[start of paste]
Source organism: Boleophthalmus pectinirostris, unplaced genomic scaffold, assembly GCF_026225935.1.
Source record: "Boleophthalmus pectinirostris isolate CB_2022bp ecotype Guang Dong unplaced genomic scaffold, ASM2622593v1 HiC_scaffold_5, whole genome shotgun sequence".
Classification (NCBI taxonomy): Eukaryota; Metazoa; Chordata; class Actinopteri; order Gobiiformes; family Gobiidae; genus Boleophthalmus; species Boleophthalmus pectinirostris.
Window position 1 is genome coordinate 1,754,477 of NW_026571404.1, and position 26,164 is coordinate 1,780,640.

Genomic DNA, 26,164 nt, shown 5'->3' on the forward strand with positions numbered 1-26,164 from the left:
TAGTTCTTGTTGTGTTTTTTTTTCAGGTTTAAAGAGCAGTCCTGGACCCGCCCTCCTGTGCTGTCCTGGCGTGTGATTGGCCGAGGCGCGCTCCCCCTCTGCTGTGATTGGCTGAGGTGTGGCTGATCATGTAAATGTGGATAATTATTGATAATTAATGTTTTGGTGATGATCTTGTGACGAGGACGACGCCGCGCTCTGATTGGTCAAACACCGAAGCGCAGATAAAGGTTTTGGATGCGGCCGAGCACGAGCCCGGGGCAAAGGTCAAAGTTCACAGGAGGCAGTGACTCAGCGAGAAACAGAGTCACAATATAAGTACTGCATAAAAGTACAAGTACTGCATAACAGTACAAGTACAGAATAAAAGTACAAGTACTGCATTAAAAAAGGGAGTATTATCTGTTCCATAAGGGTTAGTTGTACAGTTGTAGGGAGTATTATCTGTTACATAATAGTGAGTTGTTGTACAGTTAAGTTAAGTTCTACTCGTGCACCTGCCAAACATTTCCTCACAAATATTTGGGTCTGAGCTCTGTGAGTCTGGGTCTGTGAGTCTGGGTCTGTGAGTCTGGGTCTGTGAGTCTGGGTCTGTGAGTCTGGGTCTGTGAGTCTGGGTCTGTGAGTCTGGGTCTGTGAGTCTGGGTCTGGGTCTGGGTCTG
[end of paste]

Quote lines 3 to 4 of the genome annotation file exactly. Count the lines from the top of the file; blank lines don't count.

Classification (NCBI taxonomy): Eukaryota; Metazoa; Chordata; class Actinopteri; order Gobiiformes; family Gobiidae; genus Boleophthalmus; species Boleophthalmus pectinirostris.
Window position 1 is genome coordinate 1,754,477 of NW_026571404.1, and position 26,164 is coordinate 1,780,640.